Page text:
The film grabs the viewer from the first scene. Robert Redford and his supporting cast shows what a broad range of talent is necessary to handle the roles. Each is a social malcontent, yet wholly professional as they address the questions posed by clients and circumstances. Among them, David Strathairn stands out. Comparing his presentation with his base commander role in Memphis Belle shows the depth of his abilities. As a blind techie relying on hearing alone, his contribution to this film is sensational. Ben Kingsley, as Redford's Mafia foil, provides a stunning presentation of a man caught up in the realities of today's information saturated world.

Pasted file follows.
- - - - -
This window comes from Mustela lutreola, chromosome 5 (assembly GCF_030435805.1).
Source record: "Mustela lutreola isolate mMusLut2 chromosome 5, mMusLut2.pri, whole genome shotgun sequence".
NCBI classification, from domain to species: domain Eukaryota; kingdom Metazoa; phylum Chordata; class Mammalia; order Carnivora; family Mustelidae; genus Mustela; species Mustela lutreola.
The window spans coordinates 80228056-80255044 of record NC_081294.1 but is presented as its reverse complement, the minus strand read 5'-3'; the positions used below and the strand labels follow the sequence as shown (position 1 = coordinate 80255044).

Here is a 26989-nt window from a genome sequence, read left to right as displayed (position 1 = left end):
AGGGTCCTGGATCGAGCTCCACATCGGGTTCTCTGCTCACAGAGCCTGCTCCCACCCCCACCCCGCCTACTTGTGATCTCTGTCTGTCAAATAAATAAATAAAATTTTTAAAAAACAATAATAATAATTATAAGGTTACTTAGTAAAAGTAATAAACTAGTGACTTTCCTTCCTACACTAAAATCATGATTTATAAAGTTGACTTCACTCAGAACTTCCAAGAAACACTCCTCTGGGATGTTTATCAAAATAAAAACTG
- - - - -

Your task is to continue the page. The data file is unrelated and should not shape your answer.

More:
While the plot of this film is thin, the actors rise above its limitations with their performances. This film isn't about 'hacking', it's about advances in information technology. What is needed to protect information used in airline routing, medical research or electrical grids? The technology is valid, a 'super cracker' device is under investigation by countless agencies, both government and private. Today's mathematics will provide such a device, but one hopes it won't be achieved by the strange character depicted in this film. The serious question arises over who will control it. James Earl Jones, as the government agent who ultimately acquires the cracker is far too easygoing for the job he fills. That being said, the message of this film is vivvidly expressed. It's a film worthy of any library, to be viewed frequently for its impact.